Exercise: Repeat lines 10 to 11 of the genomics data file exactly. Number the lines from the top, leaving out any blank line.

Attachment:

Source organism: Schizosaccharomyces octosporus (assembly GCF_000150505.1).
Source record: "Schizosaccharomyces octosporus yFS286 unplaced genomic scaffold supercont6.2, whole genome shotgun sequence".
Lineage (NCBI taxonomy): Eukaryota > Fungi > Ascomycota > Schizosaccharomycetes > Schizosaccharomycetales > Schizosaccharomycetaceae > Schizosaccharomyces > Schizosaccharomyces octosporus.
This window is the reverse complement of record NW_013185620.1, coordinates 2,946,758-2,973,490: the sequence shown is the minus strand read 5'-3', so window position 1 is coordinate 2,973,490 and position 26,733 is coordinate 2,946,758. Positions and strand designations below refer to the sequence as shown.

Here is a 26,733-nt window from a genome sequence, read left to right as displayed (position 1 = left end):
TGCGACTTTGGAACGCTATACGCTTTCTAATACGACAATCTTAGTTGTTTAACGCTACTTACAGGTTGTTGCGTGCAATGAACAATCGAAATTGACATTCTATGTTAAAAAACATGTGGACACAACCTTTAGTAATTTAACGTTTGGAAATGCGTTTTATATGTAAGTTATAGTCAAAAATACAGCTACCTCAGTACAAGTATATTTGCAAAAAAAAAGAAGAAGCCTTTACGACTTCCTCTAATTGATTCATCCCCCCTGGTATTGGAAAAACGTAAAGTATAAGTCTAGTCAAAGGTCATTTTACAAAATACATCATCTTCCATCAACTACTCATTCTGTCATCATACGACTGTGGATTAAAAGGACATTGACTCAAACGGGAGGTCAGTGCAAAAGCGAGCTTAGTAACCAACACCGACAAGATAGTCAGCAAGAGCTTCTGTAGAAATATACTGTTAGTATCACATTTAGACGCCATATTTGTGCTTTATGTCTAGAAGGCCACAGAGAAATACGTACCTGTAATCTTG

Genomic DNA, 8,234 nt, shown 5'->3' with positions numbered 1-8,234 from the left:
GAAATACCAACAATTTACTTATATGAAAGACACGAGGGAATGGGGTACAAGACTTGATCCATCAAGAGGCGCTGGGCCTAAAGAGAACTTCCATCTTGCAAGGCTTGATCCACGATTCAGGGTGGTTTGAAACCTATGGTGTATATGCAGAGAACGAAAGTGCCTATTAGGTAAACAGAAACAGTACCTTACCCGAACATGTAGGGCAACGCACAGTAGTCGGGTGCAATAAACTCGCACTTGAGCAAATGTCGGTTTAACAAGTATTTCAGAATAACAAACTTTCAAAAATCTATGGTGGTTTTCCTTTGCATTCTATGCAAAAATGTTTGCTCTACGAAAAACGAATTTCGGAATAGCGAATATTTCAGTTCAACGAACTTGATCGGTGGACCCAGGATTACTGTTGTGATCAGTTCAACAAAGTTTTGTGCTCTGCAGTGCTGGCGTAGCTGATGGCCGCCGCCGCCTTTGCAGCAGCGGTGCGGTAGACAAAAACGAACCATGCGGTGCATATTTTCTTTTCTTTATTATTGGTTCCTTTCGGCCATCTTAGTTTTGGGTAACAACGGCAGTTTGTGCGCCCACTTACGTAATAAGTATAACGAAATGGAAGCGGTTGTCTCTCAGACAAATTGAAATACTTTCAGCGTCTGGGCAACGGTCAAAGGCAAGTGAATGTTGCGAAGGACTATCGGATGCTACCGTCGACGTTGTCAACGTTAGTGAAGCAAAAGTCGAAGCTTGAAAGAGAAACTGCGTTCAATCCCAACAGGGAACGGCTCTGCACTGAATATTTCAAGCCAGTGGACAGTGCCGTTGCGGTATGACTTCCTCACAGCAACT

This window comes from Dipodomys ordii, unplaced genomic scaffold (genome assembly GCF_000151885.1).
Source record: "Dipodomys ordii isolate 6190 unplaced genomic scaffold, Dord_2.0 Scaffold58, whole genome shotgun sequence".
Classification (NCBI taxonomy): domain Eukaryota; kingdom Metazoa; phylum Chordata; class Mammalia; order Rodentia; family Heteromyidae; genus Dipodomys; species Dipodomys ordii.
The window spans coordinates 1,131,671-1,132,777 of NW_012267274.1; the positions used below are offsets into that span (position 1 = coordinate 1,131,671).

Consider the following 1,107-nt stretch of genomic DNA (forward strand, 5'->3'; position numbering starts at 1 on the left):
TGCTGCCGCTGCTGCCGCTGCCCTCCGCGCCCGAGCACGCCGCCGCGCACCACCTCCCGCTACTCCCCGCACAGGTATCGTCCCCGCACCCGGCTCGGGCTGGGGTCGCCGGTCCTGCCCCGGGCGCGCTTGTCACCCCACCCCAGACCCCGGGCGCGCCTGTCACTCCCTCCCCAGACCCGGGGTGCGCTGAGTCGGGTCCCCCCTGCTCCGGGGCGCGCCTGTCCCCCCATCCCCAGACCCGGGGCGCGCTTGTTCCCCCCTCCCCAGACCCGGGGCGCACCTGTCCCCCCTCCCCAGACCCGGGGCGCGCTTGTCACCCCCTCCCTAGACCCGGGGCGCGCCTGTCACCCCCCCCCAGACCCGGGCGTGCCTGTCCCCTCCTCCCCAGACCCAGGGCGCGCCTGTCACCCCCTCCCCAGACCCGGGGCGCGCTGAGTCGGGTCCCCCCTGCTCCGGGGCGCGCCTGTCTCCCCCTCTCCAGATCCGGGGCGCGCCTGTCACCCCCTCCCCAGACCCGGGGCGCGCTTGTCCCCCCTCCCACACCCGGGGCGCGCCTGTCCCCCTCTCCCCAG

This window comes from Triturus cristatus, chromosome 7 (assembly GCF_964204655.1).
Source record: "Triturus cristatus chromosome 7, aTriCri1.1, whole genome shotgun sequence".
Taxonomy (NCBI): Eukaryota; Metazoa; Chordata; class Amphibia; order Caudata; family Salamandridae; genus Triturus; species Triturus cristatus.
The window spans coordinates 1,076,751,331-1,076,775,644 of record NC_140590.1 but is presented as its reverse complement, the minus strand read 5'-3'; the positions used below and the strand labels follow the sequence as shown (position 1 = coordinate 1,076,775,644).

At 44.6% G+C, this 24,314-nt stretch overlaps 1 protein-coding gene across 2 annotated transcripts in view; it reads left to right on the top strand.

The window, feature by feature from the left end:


Source record: "Dipodomys ordii isolate 6190 unplaced genomic scaffold, Dord_2.0 Scaffold58, whole genome shotgun sequence".
Classification (NCBI taxonomy): domain Eukaryota; kingdom Metazoa; phylum Chordata; class Mammalia; order Rodentia; family Heteromyidae; genus Dipodomys; species Dipodomys ordii.